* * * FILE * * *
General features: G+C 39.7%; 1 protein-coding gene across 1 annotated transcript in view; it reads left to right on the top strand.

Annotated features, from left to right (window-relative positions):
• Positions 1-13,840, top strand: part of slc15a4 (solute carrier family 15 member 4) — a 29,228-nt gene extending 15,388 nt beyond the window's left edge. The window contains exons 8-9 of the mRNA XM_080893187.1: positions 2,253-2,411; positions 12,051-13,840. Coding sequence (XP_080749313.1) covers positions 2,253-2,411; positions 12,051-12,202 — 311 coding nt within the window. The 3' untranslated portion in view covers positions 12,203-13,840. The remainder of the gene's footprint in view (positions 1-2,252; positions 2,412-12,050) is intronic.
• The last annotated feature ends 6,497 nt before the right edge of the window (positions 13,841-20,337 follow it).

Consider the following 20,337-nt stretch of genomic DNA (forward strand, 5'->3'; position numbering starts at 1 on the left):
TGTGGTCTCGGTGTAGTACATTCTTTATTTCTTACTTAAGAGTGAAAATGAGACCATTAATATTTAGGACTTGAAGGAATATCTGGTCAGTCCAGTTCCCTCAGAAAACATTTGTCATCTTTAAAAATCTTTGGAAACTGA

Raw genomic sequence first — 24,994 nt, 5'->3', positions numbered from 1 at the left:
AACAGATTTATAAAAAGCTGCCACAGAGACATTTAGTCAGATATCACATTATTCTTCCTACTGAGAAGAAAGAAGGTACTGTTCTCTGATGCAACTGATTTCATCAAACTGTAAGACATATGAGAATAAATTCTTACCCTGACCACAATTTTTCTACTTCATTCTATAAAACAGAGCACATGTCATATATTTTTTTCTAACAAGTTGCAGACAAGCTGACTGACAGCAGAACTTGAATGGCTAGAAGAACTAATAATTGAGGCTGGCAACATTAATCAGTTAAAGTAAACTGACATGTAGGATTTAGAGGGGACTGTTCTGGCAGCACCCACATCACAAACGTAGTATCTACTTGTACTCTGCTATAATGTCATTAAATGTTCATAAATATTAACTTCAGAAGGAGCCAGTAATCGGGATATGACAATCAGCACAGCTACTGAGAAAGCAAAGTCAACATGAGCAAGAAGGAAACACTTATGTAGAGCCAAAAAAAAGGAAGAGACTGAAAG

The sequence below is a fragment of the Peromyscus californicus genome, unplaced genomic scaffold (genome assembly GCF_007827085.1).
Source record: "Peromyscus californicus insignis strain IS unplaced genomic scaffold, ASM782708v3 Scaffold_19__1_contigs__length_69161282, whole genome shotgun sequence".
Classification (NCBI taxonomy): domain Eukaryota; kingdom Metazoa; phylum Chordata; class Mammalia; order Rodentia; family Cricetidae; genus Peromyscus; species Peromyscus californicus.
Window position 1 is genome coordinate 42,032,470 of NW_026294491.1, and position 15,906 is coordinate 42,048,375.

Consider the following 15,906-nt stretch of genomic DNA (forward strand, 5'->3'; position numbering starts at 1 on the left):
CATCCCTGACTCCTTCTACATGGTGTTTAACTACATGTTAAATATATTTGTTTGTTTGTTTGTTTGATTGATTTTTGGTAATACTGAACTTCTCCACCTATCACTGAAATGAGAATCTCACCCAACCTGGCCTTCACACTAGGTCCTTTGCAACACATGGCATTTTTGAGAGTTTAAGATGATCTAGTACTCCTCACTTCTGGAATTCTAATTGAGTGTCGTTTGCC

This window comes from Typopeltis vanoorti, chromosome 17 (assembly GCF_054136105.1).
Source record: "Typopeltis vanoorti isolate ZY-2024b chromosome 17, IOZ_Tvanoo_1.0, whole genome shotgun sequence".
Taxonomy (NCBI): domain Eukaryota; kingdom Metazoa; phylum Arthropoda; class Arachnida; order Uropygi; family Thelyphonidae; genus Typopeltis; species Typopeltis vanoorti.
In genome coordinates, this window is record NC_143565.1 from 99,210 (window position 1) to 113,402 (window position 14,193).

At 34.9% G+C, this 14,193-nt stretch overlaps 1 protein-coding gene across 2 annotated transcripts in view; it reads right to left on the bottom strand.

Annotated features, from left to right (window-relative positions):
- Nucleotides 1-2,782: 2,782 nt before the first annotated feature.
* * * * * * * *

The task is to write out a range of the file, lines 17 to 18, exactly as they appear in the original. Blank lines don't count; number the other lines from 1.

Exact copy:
Taxonomy (NCBI): domain Eukaryota; kingdom Metazoa; phylum Arthropoda; class Arachnida; order Uropygi; family Thelyphonidae; genus Typopeltis; species Typopeltis vanoorti.
In genome coordinates, this window is record NC_143565.1 from 99,210 (window position 1) to 113,402 (window position 14,193).